Pub.: 02 Feb '10, Pinned: 06 Oct '17

Immunotoxic effects of environmental pollutants in marine mammals.

Abstract: Due to their marine ecology and life-history, marine mammals accumulate some of the highest levels of environmental contaminants of all wildlife. Given the increasing prevalence and severity of diseases in marine wildlife, it is imperative to understand how pollutants affect the immune system and consequently disease susceptibility. Advancements and adaptations of analytical techniques have facilitated marine mammal immunotoxicology research. Field studies, captive-feeding experiments and in vitro laboratory studies with marine mammals have associated exposure to environmental pollutants, most notable polychlorinated biphenyls (PCBs), organochlorine pesticides and heavy metals, to alterations of both the innate and adaptive arms of immune systems, which include aspects of cellular and humoral immunity. For marine mammals, reported immunotoxicology endpoints fell into several major categories: immune tissue histopathology, haematology/circulating immune cell populations, functional immune assays (lymphocyte proliferation, phagocytosis, respiratory burst, and natural killer cell activity), immunoglobulin production, and cytokine gene expression. Lymphocyte proliferation is by far the most commonly used immune assay, with studies using different organic pollutants and metals predominantly reporting immunosuppressive effects despite the many differences in study design and animal life history. Using combined field and laboratory data, we determined effect threshold levels for suppression of lymphocyte proliferation to be between b0.001-10 ppm for PCBs, 0.002-1.3 ppm for Hg, 0.009-0.06 for MeHg, and 0.1-2.4 for cadmium in polar bears and several pinniped and cetacean species. Similarly, thresholds for suppression of phagocytosis were 0.6-1.4 and 0.08-1.9 ppm for PCBs and mercury, respectively. Although data are lacking for many important immune endpoints and mechanisms of specific immune alterations are not well understood, this review revealed a systemic suppression of immune function in marine mammals exposed to environmental contaminants. Exposure to immunotoxic contaminants may have significant population level consequences as a contributing factor to increasing anthropogenic stress in wildlife and infectious disease outbreaks.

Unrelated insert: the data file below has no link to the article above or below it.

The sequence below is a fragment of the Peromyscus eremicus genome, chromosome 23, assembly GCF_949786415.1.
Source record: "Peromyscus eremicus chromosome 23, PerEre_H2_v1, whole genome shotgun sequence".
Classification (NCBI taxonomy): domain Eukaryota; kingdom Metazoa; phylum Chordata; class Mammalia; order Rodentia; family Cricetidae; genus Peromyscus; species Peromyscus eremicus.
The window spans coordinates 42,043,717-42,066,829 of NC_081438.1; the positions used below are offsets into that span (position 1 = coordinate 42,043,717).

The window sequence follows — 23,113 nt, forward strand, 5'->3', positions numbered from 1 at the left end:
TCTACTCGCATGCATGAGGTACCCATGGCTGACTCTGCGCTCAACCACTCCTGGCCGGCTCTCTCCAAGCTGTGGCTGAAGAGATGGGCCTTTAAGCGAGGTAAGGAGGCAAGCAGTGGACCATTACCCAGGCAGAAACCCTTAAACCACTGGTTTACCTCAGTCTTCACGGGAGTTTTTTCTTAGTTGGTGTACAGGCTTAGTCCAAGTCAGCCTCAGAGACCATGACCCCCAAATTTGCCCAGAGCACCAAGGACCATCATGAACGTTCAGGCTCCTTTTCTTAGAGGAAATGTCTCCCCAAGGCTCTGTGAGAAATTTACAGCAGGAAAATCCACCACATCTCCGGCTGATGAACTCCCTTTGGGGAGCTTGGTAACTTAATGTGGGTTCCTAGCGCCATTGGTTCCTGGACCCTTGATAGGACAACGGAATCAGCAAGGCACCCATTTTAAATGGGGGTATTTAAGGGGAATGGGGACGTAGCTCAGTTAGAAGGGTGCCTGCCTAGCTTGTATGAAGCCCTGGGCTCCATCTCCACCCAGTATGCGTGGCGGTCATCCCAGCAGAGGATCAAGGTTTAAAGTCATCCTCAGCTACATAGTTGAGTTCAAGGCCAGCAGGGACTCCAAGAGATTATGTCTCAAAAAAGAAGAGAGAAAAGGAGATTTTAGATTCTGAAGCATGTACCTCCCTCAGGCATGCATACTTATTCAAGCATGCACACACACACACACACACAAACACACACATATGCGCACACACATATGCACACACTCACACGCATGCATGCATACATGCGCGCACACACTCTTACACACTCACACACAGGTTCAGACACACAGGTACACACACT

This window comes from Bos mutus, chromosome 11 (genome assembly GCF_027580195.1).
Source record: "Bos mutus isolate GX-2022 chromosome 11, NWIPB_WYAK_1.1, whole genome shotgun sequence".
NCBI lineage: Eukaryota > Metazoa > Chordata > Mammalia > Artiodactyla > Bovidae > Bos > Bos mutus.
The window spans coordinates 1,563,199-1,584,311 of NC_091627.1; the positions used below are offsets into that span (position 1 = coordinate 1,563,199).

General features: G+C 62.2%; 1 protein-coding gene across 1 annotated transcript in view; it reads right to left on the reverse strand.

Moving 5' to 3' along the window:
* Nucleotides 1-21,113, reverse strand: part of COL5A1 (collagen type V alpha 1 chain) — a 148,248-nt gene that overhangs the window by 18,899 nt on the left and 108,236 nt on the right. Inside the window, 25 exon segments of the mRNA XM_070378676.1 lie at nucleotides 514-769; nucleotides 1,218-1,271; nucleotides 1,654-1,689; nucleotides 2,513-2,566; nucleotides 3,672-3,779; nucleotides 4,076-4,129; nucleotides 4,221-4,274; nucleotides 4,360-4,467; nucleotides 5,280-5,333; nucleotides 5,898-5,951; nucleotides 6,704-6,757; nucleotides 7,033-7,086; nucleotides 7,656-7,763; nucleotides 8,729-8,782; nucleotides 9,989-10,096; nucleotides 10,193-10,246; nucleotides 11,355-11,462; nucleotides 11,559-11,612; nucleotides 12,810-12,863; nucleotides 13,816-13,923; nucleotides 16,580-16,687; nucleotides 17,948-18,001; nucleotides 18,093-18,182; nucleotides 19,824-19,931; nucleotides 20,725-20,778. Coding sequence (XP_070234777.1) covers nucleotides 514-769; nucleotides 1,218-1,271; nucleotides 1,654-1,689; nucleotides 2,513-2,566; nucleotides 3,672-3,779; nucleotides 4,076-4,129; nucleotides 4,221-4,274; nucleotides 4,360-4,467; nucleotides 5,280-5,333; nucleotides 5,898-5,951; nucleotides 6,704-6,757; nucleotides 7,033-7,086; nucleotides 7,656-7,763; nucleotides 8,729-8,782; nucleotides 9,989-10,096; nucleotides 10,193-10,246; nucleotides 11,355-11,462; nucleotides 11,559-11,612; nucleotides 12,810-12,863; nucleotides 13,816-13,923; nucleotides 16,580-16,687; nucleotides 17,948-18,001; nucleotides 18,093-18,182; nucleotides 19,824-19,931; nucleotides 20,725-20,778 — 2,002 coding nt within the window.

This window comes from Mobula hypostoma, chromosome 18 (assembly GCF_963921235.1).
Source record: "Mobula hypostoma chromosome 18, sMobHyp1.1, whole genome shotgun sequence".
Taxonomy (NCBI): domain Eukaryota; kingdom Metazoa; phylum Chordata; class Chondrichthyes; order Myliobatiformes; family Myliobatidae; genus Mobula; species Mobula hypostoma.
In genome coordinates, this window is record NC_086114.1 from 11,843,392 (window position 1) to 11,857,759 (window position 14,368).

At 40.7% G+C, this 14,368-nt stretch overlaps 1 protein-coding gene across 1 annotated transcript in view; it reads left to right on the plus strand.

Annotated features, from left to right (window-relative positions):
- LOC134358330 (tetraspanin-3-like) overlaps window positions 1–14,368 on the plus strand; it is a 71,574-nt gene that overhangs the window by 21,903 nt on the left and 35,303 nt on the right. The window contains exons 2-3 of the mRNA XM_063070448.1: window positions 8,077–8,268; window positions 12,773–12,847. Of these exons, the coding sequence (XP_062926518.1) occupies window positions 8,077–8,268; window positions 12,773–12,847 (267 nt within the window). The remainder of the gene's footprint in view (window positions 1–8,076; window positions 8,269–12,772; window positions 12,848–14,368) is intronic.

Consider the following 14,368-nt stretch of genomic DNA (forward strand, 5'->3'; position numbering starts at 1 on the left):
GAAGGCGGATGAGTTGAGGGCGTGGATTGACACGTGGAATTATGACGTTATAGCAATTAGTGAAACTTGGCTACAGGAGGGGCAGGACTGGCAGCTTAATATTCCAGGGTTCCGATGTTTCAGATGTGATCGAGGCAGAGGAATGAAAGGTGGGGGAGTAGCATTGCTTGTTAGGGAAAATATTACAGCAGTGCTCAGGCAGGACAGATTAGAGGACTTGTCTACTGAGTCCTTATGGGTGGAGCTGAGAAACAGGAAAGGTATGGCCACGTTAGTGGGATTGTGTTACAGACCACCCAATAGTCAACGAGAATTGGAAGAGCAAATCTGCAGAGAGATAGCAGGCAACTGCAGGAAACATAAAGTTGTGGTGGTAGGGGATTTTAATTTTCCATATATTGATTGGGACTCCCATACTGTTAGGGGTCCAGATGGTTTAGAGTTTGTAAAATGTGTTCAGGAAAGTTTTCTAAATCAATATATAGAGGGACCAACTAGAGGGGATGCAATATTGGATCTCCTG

Pub.: 23 Nov '15, Pinned: 06 Oct '17

High levels of polychlorinated biphenyls in tissues of Atlantic turtles stranded in the Canary Islands, Spain.

Abstract: Polychlorinated biphenyls (PCBs 28, 31, 52, 101, 138, 153, 180, and 209) were measured in tissue samples (liver and fat) from 30 loggerhead turtles Caretta caretta, 1 green turtle Chelonia mydas, and 1 leatherback Dermochelys coriacea stranded on the coasts of the Canary Islands, trying to establish a possible relation between PCB concentrations and the lesions and causes of death. Tissues from these turtles contained higher levels of PCBs than those reported in turtles from other geographical regions. Sigma PCB concentrations (1980+/-5320 ng g(-1)wet wt.) in the liver of loggerheads were higher than in the adipose tissue (450+/-1700 ng g(-1)wet wt.). Concentrations of PCB 209 in the liver (1200+/-3120 ng g(-1)wet wt.) of loggerheads and in the liver (530 ng g(-1)wet wt.) and adipose tissue (500 ng g(-1)wet wt.) of the leatherback were remarkable. Frequencies of detection of PCB 209 in the liver (15.5%) and adipose tissue (31%) were also remarkable. Cachexia was detected in 7 turtles (22%) and septicemia was diagnosed in 10 turtles (31%). Statistically, a positive correlation was detected between Sigma PCBs concentration and cachexia. Poor physical condition, cachexia and/or septicaemia could explain the high levels of PCBs and tissue distribution. However, no histological lesions exclusively attributed to the acute effects of PCBs were described. The most prevalent histological lesions were ulcerative and purulent oesophagitis, purulent dermatitis, necrotizing enteritis, and granulomatous pneumonia. The bacteria most frequently isolated were Escherichia coli, Staphylococcus sp., and Aeromonas sp. Although immunosupression as a result of PCBs pollution has been described previously, other factors in this study, such as incidental fishing, nutritional status, and exposition to different micro-organisms, make it difficult to establish a clear association between PCB concentrations and causes of death.